March 22, 1926
At Anfield there was a blustering breeze, which gave Liverpool a decided advantage in the first portion of the game with Huddersfield, but the latter, by clever ball control, concerted action, and easy movement, generally dominated the play, and at the eight minute had taken the lead.
Jackson, who had been a source of anxiety to Bromilow and Mackinlay, got the better of both, to place the ball to Stephenson. The latter drove against the cross-bar with Scott well beaten, and William Devlin defeated the goalkeeper with a rising cross shot.
Liverpool had several chances of getting on terms, but finishing was wild, and often enough the shot was delayed. Hodgson twice kicked the turf when a reasonable opening came along, while Forshaw was distinctly out of luck when he headed the ball on to the cross-bar.
The came a second goal from Stephenson at the end of half an hour.
Attacks held off.
Liverpool played with more spirit in the second half, and more than held their own, although they had to contend against the wind. They displayed more confidence, and after Bromilow had hit the post from a free kick, Forshaw lost a great chance when he drove across the goal.
But Forshaw reduced the lead after 23 minutes by heading a ball from Bromilow past Taylor, and then Smith bore down on Scott, who was lucky to parry a ball which looked like finding the goal.
Later Huddersfield deemed it prudent to strengthen the defence, and Smith, whose speed was wasted against Bromilow, went inside, but there were no further outstanding incidents.
Huddersfield were clever to a man, and they combined cleverly. They showed speed, and never relaxed their grip on the game.
Keener on the ball, the half-backs anticipated the advances of the opposing forwards with precision. The home trio, which included Wadsworth for Cockburn (injured), did not soar to any great heights in this respect.
Huddersfield players were the more methodical, but Liverpool impressed me as working hard enough, but their movements were not well conceived.
Taylor well protected.
There was little really concerted action among the forwards, who even when well placed found opponents clustering round them to such an extent that there were practically no avenues to Taylor’s charge. This applies more to first half play, as in the second period there was greater cohesive movement which eventually compelled the Town to concentrate upon holding their narrow lead.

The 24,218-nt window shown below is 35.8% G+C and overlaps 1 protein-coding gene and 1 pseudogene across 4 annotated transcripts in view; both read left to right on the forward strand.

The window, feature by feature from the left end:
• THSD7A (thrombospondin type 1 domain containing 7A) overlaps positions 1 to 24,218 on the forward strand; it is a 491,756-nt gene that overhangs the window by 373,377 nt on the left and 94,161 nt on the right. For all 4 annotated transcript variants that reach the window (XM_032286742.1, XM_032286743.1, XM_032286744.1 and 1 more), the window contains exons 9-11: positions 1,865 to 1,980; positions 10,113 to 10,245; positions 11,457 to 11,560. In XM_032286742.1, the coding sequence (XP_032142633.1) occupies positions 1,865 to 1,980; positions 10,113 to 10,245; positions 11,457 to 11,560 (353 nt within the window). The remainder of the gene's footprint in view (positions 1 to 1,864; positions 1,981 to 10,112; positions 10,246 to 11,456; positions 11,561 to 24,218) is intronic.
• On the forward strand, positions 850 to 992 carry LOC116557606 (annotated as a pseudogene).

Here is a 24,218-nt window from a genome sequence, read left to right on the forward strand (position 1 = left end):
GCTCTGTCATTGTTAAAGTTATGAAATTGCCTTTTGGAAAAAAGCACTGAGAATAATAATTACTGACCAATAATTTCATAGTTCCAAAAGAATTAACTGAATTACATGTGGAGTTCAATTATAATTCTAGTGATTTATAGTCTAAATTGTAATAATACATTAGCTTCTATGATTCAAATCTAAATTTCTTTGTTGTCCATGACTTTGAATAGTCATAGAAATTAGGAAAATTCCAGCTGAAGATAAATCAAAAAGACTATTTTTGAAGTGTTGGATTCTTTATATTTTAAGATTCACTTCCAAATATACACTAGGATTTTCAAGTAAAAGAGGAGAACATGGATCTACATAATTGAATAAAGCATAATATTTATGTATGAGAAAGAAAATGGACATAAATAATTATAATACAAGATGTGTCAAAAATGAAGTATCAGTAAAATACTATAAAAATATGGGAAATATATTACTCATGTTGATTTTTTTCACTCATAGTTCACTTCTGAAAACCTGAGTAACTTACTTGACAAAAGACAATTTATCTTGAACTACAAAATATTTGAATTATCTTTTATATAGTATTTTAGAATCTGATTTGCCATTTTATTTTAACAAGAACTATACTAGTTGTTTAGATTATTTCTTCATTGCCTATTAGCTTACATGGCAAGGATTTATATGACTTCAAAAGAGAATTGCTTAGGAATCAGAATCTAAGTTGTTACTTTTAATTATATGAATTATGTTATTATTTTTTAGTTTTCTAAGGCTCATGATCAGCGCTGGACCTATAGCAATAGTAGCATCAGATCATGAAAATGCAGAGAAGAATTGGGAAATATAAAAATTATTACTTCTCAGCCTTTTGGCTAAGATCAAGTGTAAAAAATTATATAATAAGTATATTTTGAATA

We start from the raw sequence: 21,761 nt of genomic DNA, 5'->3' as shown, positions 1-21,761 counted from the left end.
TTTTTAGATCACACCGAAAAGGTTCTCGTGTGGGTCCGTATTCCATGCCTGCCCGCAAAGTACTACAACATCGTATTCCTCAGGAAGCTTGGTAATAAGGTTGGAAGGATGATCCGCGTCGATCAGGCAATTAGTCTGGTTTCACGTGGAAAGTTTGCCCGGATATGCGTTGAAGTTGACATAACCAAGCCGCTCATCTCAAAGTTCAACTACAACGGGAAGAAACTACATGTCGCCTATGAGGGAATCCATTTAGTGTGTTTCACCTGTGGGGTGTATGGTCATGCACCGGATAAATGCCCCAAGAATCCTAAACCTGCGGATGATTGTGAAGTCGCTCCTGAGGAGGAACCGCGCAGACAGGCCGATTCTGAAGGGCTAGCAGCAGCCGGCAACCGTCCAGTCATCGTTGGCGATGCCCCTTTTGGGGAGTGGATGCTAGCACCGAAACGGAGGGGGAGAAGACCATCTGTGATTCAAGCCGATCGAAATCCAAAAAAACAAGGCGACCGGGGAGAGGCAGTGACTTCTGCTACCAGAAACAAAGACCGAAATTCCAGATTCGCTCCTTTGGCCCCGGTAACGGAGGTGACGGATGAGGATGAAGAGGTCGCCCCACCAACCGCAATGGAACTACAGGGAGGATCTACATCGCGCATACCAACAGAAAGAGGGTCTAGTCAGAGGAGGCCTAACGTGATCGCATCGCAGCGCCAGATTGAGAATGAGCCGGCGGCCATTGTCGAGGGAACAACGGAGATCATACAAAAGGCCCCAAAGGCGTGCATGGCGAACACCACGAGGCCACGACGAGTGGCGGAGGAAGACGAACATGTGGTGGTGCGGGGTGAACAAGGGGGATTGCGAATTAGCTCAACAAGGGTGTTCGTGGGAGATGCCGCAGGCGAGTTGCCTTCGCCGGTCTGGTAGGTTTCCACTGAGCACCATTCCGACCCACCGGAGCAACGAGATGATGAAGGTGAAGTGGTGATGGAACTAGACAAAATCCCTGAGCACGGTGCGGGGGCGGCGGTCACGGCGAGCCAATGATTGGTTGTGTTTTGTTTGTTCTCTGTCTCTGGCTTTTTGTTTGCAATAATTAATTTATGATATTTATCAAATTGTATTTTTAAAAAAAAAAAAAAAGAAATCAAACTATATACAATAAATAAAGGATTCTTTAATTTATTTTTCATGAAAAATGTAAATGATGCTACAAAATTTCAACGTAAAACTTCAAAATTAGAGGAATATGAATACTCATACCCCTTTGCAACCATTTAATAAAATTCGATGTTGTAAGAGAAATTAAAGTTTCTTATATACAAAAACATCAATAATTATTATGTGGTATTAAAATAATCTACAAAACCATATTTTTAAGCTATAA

The passing of the Liverpool forwards seldom achieved what was intended, and here again the correct touches of Huddersfield stood out in marked contrast. Jackson was a big asset in speed and footwork, and yet in Bromilow he found a worthy foeman.
Brown had a good understanding with his partner, and on the other flank none could fail to note the generalship of Stephenson, who, apart from providing Smith with good openings, had an eye to defensive matters when the occasion arose.
Devlin led the line ably, but was too well shadowed in the goal approached.
Some good centres.
Of the Liverpool forwards, I preferred Hopkin, who showed he ball control and speed. He kept Cawthorne and Goodall fully extended, and several of his centres deserved a better fate. On the other extreme Oxley was an enthusiastic worker, who never spared himself, but Hodgson still lacks pace and against the Town half-backs the defect showed itself plainly.
Forshaw was harassed throughout by Wilson, who seldom allowed him room to operate, yet he played well, but it was strange that Chambers did not essay a shot, for though occasionally well placed, he preferred to pass the ball.
Huddersfield half-backs had a better idea of the requirements of their colleagues.
The defences of both teams were solid and compact. Goodall and Wadsworth had a perfect understanding, which materially lightened Taylor’s task, though he and Scott did well all that they had to do.
Liverpool: Elisha Scott, Tommy Lucas, Donald Mackinlay, John McNab, Walter Wadsdworth, Tom Bromilow, Cyril Oxley, Gordon Hodgson, Dick Forshaw, Harry Chambers, Fred Hopkin.
Huddersfield Town: Ted Taylor, Roy Goodall, Sam Wadsworth, Harry Cawthorne, Tommy Wilson, Billy Watson, Alex Jackson, George Brown, William Devlin, Clem Stephenson, Billy Smith.
Referee: E. Pinckston (Birmingham).
(Athletic News: March 22, 1926)